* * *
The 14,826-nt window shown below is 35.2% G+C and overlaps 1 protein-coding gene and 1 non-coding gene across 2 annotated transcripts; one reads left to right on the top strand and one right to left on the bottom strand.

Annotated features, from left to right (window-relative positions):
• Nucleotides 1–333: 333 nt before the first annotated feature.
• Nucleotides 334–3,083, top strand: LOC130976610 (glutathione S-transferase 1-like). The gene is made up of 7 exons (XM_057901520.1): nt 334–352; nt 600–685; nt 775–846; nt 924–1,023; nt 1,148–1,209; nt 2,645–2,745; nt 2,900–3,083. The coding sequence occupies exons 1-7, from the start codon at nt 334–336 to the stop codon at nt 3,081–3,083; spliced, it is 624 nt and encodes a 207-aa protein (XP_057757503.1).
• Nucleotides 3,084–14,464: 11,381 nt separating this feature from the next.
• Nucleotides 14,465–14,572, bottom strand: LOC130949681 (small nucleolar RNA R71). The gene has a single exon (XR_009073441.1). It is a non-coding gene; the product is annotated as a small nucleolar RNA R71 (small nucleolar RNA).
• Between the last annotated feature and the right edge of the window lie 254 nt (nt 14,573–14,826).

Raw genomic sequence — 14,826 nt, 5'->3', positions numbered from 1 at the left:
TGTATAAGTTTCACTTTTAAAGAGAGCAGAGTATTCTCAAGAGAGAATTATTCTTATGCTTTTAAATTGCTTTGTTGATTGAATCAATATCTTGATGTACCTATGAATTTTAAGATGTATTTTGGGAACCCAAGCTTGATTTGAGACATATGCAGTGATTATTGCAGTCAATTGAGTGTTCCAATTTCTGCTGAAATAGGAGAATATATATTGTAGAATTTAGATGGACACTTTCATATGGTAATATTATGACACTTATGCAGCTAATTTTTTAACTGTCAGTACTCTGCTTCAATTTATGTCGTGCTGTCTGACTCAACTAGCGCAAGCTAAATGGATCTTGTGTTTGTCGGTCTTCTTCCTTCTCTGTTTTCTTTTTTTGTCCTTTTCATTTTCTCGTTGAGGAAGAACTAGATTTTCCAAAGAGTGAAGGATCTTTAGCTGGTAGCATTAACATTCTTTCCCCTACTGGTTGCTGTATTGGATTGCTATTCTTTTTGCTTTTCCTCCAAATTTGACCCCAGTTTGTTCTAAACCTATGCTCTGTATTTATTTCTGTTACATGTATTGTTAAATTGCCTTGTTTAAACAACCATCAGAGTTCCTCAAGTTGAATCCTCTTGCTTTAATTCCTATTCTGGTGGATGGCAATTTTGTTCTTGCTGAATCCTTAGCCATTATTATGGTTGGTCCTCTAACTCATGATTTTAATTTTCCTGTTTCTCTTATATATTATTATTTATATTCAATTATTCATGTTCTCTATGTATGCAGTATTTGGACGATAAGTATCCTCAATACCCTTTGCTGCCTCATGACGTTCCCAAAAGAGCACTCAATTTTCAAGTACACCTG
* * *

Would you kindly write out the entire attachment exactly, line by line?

The 14,826-nt window shown below is 35.2% G+C and overlaps 1 protein-coding gene and 1 non-coding gene across 2 annotated transcripts; one reads left to right on the top strand and one right to left on the bottom strand.

Annotated features, from left to right (window-relative positions):
• Nucleotides 1–333: 333 nt before the first annotated feature.
• Nucleotides 334–3,083, top strand: LOC130976610 (glutathione S-transferase 1-like). The gene is made up of 7 exons (XM_057901520.1): nt 334–352; nt 600–685; nt 775–846; nt 924–1,023; nt 1,148–1,209; nt 2,645–2,745; nt 2,900–3,083. The coding sequence occupies exons 1-7, from the start codon at nt 334–336 to the stop codon at nt 3,081–3,083; spliced, it is 624 nt and encodes a 207-aa protein (XP_057757503.1).
• Nucleotides 3,084–14,464: 11,381 nt separating this feature from the next.
• Nucleotides 14,465–14,572, bottom strand: LOC130949681 (small nucleolar RNA R71). The gene has a single exon (XR_009073441.1). It is a non-coding gene; the product is annotated as a small nucleolar RNA R71 (small nucleolar RNA).
• Between the last annotated feature and the right edge of the window lie 254 nt (nt 14,573–14,826).

Raw genomic sequence — 14,826 nt, 5'->3', positions numbered from 1 at the left:
TGTATAAGTTTCACTTTTAAAGAGAGCAGAGTATTCTCAAGAGAGAATTATTCTTATGCTTTTAAATTGCTTTGTTGATTGAATCAATATCTTGATGTACCTATGAATTTTAAGATGTATTTTGGGAACCCAAGCTTGATTTGAGACATATGCAGTGATTATTGCAGTCAATTGAGTGTTCCAATTTCTGCTGAAATAGGAGAATATATATTGTAGAATTTAGATGGACACTTTCATATGGTAATATTATGACACTTATGCAGCTAATTTTTTAACTGTCAGTACTCTGCTTCAATTTATGTCGTGCTGTCTGACTCAACTAGCGCAAGCTAAATGGATCTTGTGTTTGTCGGTCTTCTTCCTTCTCTGTTTTCTTTTTTTGTCCTTTTCATTTTCTCGTTGAGGAAGAACTAGATTTTCCAAAGAGTGAAGGATCTTTAGCTGGTAGCATTAACATTCTTTCCCCTACTGGTTGCTGTATTGGATTGCTATTCTTTTTGCTTTTCCTCCAAATTTGACCCCAGTTTGTTCTAAACCTATGCTCTGTATTTATTTCTGTTACATGTATTGTTAAATTGCCTTGTTTAAACAACCATCAGAGTTCCTCAAGTTGAATCCTCTTGCTTTAATTCCTATTCTGGTGGATGGCAATTTTGTTCTTGCTGAATCCTTAGCCATTATTATGGTTGGTCCTCTAACTCATGATTTTAATTTTCCTGTTTCTCTTATATATTATTATTTATATTCAATTATTCATGTTCTCTATGTATGCAGTATTTGGACGATAAGTATCCTCAATACCCTTTGCTGCCTCATGACGTTCCCAAAAGAGCACTCAATTTTCAAGTACACCTG